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Why Fly Fishing Smarter is Sometimes Harder

Recently I fished a new river. It was a wide waterway with miles set apart for catch and release. I knew that it was filled with trout, and that it had been fishing well the week prior to my trip. So even though finding a spot and locating fish was a little daunting, I had faith that I could get into something soon enough.

Once  I was in the water, I was excited to see that there were prime riffles, runs, and pools as far as the eye could see in both directions. It really appeared to be an embarrassment of fishy riches.   A strong, fast rainbow on my second cast all but confirmed to me that it was going to be a good day.

Then things slowed down.

I nymphed every good lie. Hard. Constantly adjusting my weight and the position of my strike indicator, I probed some of the most beautiful and fishy looking water I’d seen in some time. All morning and into the afternoon it was the same thing: hours of nothing, nothing, nothing, FISH! …another hour of nothing, nothing, nothing, FISH! ANOTHER FISH!

Sitting on a rock, I tried to decipher the pattern. It felt like I was fishing with great focus and determination. But the results were a hair below intermittent. I could keep playing nymph roulette, hoping that I stumbled inexplicably upon more trout. Or, I could make much more out of an infrequent all-day trip to a river hours away from home.

Rehashing all of the fish I’d hooked throughout the day I realized that they’d all been deep. Not just on the bottom, but in the deepest holes in the immediate vicinity. The temperature had dropped, and  water hadn’t been released for a few days. The fish weren’t as spread out as they apparently had been even a few days ago. There was little value in me nymphing every pretty run, even if I was doing it well. Plus, time was of the essence.

I headed up the bank to the ridge overlooking the river, and began to make my way back to the car. As I began to walk, I noticed how the river looked entirely different from my vantage point. The height certainly helped, but being perpendicular to the flow made all of the difference.

All morning I had been working my way upstream. From that angle, everything looked good. With the water coming towards me, I was unable to discern anything but the most obvious seams. Using a tightline rig, I’d run my nymph through every pocket that looked worth a few casts. So between my realization of the fish locations and my newfound appreciation of the river contours, it was clear that I had “wasted” a lot of time.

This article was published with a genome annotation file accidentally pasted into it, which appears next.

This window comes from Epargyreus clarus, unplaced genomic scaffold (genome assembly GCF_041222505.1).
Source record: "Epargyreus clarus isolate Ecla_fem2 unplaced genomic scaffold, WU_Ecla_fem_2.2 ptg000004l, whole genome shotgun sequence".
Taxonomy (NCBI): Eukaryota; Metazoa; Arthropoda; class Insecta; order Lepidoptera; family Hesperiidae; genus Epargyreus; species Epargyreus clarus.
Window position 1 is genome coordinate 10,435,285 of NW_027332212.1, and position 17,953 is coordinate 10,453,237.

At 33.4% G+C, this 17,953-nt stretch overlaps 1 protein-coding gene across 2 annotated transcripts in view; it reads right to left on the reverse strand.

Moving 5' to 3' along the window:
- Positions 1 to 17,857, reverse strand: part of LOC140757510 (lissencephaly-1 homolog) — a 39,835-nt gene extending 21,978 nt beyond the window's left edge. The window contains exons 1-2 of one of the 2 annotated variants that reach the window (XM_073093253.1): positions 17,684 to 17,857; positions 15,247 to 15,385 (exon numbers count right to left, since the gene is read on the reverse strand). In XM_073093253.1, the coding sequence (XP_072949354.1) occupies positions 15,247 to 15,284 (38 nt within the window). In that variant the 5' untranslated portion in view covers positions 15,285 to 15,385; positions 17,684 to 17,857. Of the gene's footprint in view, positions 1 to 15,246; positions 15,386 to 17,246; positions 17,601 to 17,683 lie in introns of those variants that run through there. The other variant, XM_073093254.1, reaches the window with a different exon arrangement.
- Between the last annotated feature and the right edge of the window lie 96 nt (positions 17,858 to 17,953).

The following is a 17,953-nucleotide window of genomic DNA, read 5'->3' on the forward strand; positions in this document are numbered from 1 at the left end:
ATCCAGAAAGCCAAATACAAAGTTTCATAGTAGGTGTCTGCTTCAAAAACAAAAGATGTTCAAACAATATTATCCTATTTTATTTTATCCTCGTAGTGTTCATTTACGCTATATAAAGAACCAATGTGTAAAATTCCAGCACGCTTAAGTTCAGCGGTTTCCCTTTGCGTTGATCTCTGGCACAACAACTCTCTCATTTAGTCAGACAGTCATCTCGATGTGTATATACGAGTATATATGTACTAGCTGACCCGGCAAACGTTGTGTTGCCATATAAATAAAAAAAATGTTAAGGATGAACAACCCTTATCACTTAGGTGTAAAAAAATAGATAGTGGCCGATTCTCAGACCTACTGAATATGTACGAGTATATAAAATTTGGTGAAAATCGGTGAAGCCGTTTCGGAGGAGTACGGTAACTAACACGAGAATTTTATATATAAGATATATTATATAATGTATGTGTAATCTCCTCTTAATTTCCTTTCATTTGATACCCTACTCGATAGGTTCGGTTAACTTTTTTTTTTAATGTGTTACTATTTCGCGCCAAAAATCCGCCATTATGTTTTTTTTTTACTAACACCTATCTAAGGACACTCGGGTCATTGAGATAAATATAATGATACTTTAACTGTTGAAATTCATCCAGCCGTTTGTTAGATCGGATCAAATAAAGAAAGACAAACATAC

I hopped in my car and drove the road which paralleled the river. I would pull off and walk the bank looking for a spot that would afford me two or three lies that should contain trout given the conditions. After a few quick stops, I came upon a stretch with some big boulders flanked by swift runs. I didn’t see fish, but I saw spots that had the high probability of containing fish. Furthermore, by pacing the bank I could approach and fish each lie as efficiently as possible. No goofing around with “maybes,” no spending valuable daylight “giving this spot a shot.”

It worked. Lots of fat, feisty rainbows came to hand. Might I have missed out on more if instead I probed every crevice and fished each seam? Sure. But it was a time vs. probability equation that I think I solved decently enough.

In conclusion:

  • Take good mental notes on everything about where you’re catching fish: not just depth,  but  depth relative to the surrounding water.
  • If you’re unfamiliar with the water, your best perspective is from the bank. It is tempting to just move upstream, but take the time to get out and get reoriented.
  • Fish smarter, not harder. Especially if big days like this are few and far between.

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